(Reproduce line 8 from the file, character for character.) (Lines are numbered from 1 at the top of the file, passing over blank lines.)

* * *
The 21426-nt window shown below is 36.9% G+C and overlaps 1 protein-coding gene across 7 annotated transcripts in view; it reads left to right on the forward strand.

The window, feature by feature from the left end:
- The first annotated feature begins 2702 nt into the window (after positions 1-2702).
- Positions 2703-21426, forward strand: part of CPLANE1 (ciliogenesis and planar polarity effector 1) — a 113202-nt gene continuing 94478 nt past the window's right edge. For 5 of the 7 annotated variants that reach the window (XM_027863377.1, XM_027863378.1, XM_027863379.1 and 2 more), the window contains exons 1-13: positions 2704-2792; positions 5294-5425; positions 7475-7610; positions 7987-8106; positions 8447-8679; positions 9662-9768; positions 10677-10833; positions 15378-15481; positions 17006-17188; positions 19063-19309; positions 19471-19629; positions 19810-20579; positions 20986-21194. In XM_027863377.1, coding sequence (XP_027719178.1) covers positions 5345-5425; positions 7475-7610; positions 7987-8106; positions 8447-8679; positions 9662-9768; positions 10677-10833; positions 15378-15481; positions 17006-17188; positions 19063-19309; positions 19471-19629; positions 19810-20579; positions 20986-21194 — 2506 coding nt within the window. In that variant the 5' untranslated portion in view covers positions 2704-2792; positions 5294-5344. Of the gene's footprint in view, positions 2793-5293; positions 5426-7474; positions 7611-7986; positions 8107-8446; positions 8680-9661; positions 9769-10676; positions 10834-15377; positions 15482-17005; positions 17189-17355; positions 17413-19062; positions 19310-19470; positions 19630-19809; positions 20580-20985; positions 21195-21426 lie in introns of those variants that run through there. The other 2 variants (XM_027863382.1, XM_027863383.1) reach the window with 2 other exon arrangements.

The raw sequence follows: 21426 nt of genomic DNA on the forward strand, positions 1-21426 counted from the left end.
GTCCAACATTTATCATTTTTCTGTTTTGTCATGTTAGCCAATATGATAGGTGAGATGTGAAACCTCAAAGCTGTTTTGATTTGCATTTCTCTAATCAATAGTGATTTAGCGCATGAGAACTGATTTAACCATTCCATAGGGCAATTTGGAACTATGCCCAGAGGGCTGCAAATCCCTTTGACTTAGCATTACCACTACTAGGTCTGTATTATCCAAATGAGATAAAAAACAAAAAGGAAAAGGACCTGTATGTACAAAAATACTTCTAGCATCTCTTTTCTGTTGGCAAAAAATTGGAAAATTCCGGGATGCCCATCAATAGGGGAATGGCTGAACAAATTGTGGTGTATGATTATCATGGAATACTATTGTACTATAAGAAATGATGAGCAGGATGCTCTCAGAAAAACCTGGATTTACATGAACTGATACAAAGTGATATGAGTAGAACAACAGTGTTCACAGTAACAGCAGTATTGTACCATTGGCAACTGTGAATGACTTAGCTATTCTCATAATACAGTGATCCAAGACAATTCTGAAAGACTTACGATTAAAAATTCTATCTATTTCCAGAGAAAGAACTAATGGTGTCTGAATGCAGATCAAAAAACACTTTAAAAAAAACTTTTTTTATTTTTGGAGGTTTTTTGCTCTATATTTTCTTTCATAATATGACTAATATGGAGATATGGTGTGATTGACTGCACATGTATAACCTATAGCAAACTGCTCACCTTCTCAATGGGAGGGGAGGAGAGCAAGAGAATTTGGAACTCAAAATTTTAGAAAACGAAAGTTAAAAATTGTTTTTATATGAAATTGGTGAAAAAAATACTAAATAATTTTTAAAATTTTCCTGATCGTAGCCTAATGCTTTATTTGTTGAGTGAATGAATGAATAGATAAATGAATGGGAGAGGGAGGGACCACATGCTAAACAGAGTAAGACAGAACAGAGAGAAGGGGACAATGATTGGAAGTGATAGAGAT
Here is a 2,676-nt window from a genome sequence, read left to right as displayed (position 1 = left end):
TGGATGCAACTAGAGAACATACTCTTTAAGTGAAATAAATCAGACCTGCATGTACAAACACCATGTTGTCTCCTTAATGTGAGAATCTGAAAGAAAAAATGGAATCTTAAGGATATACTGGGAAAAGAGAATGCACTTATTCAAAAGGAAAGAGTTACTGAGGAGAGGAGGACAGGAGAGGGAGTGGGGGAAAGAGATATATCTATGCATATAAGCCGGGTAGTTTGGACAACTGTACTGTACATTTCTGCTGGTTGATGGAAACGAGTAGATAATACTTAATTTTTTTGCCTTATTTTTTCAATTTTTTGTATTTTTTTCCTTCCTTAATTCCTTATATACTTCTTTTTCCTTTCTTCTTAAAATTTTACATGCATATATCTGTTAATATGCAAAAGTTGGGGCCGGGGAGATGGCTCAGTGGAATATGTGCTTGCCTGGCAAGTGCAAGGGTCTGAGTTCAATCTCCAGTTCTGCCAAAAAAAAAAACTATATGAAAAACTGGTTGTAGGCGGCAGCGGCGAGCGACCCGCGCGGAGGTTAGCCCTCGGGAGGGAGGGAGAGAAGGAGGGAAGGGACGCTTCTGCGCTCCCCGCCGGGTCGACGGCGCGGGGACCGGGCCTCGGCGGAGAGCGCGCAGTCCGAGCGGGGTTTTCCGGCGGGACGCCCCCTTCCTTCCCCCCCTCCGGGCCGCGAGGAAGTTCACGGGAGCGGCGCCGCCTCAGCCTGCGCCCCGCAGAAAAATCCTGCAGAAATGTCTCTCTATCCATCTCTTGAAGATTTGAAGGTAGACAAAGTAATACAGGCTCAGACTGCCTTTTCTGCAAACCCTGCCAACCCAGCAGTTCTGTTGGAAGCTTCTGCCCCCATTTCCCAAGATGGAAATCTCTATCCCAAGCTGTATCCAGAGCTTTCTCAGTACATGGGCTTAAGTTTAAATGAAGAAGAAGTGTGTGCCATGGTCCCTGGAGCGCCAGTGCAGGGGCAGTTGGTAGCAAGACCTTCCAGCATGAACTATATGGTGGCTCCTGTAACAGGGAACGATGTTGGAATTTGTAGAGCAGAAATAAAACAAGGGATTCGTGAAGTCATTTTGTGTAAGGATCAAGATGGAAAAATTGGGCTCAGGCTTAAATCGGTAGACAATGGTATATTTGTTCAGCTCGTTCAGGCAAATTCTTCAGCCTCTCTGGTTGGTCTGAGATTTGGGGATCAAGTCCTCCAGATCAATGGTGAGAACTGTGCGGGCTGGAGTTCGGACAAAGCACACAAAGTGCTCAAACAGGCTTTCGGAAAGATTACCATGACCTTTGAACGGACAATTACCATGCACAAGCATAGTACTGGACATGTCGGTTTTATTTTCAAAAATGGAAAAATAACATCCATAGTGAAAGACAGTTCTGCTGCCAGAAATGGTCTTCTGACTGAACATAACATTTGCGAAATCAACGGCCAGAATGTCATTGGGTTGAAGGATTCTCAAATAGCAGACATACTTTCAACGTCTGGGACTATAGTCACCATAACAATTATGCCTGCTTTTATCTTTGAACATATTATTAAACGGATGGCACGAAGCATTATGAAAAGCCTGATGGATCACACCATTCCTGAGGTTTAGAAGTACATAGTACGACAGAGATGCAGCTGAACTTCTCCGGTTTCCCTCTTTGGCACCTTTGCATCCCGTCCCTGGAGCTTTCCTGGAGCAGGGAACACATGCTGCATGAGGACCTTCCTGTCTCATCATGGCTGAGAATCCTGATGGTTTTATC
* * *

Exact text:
TGGATGCAACTAGAGAACATACTCTTTAAGTGAAATAAATCAGACCTGCATGTACAAACACCATGTTGTCTCCTTAATGTGAGAATCTGAAAGAAAAAATGGAATCTTAAGGATATACTGGGAAAAGAGAATGCACTTATTCAAAAGGAAAGAGTTACTGAGGAGAGGAGGACAGGAGAGGGAGTGGGGGAAAGAGATATATCTATGCATATAAGCCGGGTAGTTTGGACAACTGTACTGTACATTTCTGCTGGTTGATGGAAACGAGTAGATAATACTTAATTTTTTTGCCTTATTTTTTCAATTTTTTGTATTTTTTTCCTTCCTTAATTCCTTATATACTTCTTTTTCCTTTCTTCTTAAAATTTTACATGCATATATCTGTTAATATGCAAAAGTTGGGGCCGGGGAGATGGCTCAGTGGAATATGTGCTTGCCTGGCAAGTGCAAGGGTCTGAGTTCAATCTCCAGTTCTGCCAAAAAAAAAAACTATATGAAAAACTGGTTGTAGGCGGCAGCGGCGAGCGACCCGCGCGGAGGTTAGCCCTCGGGAGGGAGGGAGAGAAGGAGGGAAGGGACGCTTCTGCGCTCCCCGCCGGGTCGACGGCGCGGGGACCGGGCCTCGGCGGAGAGCGCGCAGTCCGAGCGGGGTTTTCCGGCGGGACGCCCCCTTCCTTCCCCCCCTCCGGGCCGCGAGGAAGTTCACGGGAGCGGCGCCGCCTCAGCCTGCGCCCCGCAGAAAAATCCTGCAGAAATGTCTCTCTATCCATCTCTTGAAGATTTGAAGGTAGACAAAGTAATACAGGCTCAGACTGCCTTTTCTGCAAACCCTGCCAACCCAGCAGTTCTGTTGGAAGCTTCTGCCCCCATTTCCCAAGATGGAAATCTCTATCCCAAGCTGTATCCAGAGCTTTCTCAGTACATGGGCTTAAGTTTAAATGAAGAAGAAGTGTGTGCCATGGTCCCTGGAGCGCCAGTGCAGGGGCAGTTGGTAGCAAGACCTTCCAGCATGAACTATATGGTGGCTCCTGTAACAGGGAACGATGTTGGAATTTGTAGAGCAGAAATAAAACAAGGGATTCGTGAAGTCATTTTGTGTAAGGATCAAGATGGAAAAATTGGGCTCAGGCTTAAATCGGTAGACAATGGTATATTTGTTCAGCTCGTTCAGGCAAATTCTTCAGCCTCTCTGGTTGGTCTGAGATTTGGGGATCAAGTCCTCCAGATCAATGGTGAGAACTGTGCGGGCTGGAGTTCGGACAAAGCACACAAAGTGCTCAAACAGGCTTTCGGAAAGATTACCATGACCTTTGAACGGACAATTACCATGCACAAGCATAGTACTGGACATGTCGGTTTTATTTTCAAAAATGGAAAAATAACATCCATAGTGAAAGACAGTTCTGCTGCCAGAAATGGTCTTCTGACTGAACATAACATTTGCGAAATCAACGGCCAGAATGTCATTGGGTTGAAGGATTCTCAAATAGCAGACATACTTTCAACGTCTGGGACTATAGTCACCATAACAATTATGCCTGCTTTTATCTTTGAACATATTATTAAACGGATGGCACGAAGCATTATGAAAAGCCTGATGGATCACACCATTCCTGAGGTTTAGAAGTACATAGTACGACAGAGATGCAGCTGAACTTCTCCGGTTTCCCTCTTTGGCACCTTTGCATCCCGTCCCTGGAGCTTTCCTGGAGCAGGGAACACATGCTGCATGAGGACCTTCCTGTCTCATCATGGCTGAGAATCCTGATGGTTTTATC